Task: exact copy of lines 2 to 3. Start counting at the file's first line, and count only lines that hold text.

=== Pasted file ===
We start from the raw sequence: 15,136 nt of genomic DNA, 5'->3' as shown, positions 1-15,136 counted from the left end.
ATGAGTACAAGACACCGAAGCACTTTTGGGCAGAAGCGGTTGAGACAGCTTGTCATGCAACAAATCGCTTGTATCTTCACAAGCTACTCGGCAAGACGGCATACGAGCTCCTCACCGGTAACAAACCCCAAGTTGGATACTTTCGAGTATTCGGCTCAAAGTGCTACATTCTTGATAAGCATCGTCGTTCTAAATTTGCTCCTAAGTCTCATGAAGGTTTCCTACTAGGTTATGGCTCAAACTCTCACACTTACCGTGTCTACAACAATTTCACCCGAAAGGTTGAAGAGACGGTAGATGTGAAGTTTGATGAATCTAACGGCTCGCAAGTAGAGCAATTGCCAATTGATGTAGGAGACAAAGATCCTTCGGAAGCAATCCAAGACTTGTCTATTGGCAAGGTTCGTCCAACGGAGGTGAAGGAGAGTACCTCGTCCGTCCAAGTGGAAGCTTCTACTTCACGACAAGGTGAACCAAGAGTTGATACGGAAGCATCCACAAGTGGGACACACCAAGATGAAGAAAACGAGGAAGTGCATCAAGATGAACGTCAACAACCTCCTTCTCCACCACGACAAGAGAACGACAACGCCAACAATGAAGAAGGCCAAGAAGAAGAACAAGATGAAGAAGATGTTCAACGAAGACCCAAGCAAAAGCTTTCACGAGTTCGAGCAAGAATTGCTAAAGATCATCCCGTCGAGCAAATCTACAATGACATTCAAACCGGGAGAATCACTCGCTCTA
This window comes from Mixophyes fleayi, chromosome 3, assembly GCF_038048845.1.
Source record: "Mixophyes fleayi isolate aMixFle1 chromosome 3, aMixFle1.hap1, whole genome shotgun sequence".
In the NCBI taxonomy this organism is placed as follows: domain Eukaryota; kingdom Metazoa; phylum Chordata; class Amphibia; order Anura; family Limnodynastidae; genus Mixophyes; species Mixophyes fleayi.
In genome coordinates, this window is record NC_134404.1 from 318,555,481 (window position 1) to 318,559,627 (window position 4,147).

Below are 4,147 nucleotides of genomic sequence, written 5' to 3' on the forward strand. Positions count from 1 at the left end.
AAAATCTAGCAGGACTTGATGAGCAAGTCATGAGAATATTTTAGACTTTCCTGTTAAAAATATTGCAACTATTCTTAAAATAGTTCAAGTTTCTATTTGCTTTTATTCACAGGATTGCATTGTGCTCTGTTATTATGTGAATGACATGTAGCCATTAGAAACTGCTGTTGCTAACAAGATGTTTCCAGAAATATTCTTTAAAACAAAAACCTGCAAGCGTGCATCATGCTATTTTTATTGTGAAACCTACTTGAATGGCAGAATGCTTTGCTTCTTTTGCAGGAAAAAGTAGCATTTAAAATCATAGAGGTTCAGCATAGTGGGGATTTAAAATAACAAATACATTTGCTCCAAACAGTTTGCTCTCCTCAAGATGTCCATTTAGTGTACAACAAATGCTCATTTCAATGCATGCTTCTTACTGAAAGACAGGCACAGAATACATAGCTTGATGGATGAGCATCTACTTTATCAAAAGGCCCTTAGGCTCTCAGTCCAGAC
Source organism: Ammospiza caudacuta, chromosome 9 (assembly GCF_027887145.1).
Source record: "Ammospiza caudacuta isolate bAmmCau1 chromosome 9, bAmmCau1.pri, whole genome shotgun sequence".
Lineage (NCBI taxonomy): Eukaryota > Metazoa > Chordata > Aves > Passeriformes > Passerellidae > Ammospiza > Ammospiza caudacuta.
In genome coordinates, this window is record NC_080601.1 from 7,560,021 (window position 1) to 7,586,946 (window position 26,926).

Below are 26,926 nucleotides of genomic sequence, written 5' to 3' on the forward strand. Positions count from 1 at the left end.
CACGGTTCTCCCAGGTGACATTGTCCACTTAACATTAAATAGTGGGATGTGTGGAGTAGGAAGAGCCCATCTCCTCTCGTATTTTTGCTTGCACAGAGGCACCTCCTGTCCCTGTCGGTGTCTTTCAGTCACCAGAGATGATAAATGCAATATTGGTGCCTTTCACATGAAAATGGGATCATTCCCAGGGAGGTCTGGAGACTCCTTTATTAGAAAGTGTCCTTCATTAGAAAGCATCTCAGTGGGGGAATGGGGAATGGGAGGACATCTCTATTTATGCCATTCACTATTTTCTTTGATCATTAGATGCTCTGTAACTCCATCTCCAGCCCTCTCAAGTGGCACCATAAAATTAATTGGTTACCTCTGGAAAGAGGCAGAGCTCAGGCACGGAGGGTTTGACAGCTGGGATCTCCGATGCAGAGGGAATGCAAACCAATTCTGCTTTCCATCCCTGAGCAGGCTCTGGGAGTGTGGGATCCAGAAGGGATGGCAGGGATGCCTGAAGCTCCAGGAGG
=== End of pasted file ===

ATGAGTACAAGACACCGAAGCACTTTTGGGCAGAAGCGGTTGAGACAGCTTGTCATGCAACAAATCGCTTGTATCTTCACAAGCTACTCGGCAAGACGGCATACGAGCTCCTCACCGGTAACAAACCCCAAGTTGGATACTTTCGAGTATTCGGCTCAAAGTGCTACATTCTTGATAAGCATCGTCGTTCTAAATTTGCTCCTAAGTCTCATGAAGGTTTCCTACTAGGTTATGGCTCAAACTCTCACACTTACCGTGTCTACAACAATTTCACCCGAAAGGTTGAAGAGACGGTAGATGTGAAGTTTGATGAATCTAACGGCTCGCAAGTAGAGCAATTGCCAATTGATGTAGGAGACAAAGATCCTTCGGAAGCAATCCAAGACTTGTCTATTGGCAAGGTTCGTCCAACGGAGGTGAAGGAGAGTACCTCGTCCGTCCAAGTGGAAGCTTCTACTTCACGACAAGGTGAACCAAGAGTTGATACGGAAGCATCCACAAGTGGGACACACCAAGATGAAGAAAACGAGGAAGTGCATCAAGATGAACGTCAACAACCTCCTTCTCCACCACGACAAGAGAACGACAACGCCAACAATGAAGAAGGCCAAGAAGAAGAACAAGATGAAGAAGATGTTCAACGAAGACCCAAGCAAAAGCTTTCACGAGTTCGAGCAAGAATTGCTAAAGATCATCCCGTCGAGCAAATCTACAATGACATTCAAACCGGGAGAATCACTCGCTCTA
This window comes from Mixophyes fleayi, chromosome 3, assembly GCF_038048845.1.